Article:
After a few years, two things happened:

1) The electrical infrastructure in Argentina fell into a state of disrepair, as the companies had no profits to reinvest; and,

2) Due to artificially low prices, the system was being overused by residents who gave little thought to conserving electricity as a means to save money.

Naturally, the combination of these two factors led to blackouts and brownouts being a part of normal life in Argentina. Even today, years later, you cannot always assume that the light will come on when you flip the switch.

Argentina is also the sort of place where you cannot simply assume that the gas stations will have fuel that day, or that the grocery stores will have fully stocked shelves. Again, reactionary government policies have reduced the free trade of goods and services, resulting in frequent shortages.

Perhaps most pointedly, though, crime has risen rapidly in Argentina. Brazen armed robbery is unfortunately commonplace in the country, even during broad daylight in the best neighborhoods of Buenos Aires.

Given their poor salaries and the greater economic opportunity that exists in extortion and bribery, the police have become an absolute joke. They routinely fail to serve and protect citizens.

If you think it can’t happen in your home country, think again. Economic decline leads to strain in essential services and systems. People who place their trust in the old systems (systems that used to, but no longer, work) will absolutely see their lives turned upside down.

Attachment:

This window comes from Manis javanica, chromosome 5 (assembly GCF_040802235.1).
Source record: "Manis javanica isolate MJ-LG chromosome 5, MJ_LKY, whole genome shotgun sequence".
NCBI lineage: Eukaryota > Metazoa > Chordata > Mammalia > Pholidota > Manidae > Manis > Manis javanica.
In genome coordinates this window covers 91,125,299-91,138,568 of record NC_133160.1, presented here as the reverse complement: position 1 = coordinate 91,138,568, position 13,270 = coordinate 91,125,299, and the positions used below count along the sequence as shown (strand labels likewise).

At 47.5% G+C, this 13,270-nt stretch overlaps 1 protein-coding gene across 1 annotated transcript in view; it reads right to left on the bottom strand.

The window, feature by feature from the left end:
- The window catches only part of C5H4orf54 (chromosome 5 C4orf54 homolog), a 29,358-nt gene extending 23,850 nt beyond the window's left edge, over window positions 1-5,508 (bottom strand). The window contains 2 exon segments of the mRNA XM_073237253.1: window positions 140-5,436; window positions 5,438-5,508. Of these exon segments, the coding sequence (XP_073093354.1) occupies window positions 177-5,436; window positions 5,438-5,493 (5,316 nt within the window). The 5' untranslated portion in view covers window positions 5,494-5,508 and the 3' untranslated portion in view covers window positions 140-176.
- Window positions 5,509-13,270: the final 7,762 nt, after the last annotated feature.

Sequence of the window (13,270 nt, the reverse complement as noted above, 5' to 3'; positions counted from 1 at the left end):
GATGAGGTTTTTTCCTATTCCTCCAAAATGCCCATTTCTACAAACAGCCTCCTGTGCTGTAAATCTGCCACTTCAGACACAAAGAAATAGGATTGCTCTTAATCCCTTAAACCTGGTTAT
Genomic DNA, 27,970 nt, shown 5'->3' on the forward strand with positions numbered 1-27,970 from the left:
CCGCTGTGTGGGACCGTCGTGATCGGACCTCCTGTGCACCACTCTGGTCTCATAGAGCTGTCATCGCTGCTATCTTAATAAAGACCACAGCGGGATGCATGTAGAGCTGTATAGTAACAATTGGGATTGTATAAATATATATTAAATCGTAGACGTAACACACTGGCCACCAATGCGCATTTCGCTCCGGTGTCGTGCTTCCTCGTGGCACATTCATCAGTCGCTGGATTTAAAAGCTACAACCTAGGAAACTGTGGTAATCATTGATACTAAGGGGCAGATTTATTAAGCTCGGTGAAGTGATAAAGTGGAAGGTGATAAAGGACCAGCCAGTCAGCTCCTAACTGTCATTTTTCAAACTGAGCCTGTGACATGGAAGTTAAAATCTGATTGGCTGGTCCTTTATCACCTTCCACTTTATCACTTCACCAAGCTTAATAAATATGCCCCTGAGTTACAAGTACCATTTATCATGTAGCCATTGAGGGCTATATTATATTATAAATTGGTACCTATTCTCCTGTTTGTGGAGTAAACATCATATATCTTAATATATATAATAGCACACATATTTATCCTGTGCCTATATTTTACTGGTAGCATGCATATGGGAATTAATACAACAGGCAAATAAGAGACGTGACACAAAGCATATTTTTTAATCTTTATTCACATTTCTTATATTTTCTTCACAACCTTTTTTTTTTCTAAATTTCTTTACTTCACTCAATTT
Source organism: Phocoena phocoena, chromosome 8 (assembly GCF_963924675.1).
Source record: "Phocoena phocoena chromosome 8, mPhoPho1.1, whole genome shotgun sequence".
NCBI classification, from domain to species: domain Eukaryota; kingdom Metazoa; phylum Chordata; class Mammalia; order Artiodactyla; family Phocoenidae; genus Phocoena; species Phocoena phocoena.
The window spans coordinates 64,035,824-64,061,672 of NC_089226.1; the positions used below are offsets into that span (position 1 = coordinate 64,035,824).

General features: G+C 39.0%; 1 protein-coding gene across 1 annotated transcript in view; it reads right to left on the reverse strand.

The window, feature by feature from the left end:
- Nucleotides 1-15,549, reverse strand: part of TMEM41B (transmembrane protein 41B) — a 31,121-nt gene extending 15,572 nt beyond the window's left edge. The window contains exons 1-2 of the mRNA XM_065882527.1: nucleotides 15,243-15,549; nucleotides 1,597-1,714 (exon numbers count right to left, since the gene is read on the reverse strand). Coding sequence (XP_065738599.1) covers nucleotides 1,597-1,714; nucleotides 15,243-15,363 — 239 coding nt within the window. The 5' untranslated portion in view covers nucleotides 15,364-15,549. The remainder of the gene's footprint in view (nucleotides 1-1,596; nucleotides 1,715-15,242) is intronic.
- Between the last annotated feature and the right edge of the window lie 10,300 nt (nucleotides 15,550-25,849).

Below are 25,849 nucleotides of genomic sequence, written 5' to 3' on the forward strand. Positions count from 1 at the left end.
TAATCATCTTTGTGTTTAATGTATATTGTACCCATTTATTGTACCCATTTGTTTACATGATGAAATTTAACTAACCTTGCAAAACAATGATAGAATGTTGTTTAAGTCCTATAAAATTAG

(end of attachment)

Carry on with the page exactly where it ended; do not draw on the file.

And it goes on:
No matter what your current circumstances, I implore you to realize that the world is changing in dramatic ways: if you want to ensure that you and your loved ones will be safe, protected and even in a position to see their lives and livelihoods flourish, you need to take self-reliance to heart.

I’m an unabashed optimist; I’m not predicting some sort of epic meltdown here. I do, however, think it’s a reasonable assumption that as economic conditions deteriorate in certain countries, the basic systems we take for granted will suffer.

Overall, we shouldn’t dwell on the negative; it stifles our motivation and keeps us from enjoying and making the most out of our lives. But, we should take precautions and hedge our bets.

How to build your resilience

When it comes to surviving catastrophic systems failures, a key element will always be redundancy.

That’s why you need a backup water supply, a backup food supply, and, if possible, a backup place of shelter…and it’s also why you might want to have a backup bank account (preferably abroad, in another currency), a backup landing pad, a backup country of residency and other international elements.

The food system

  • Learn to plant and grow your own food.
  • Rip up your chemically treated lawn and turn it into a vegetable garden.
  • Plant fruit trees.
  • Look into hydroponics and even aquaponics.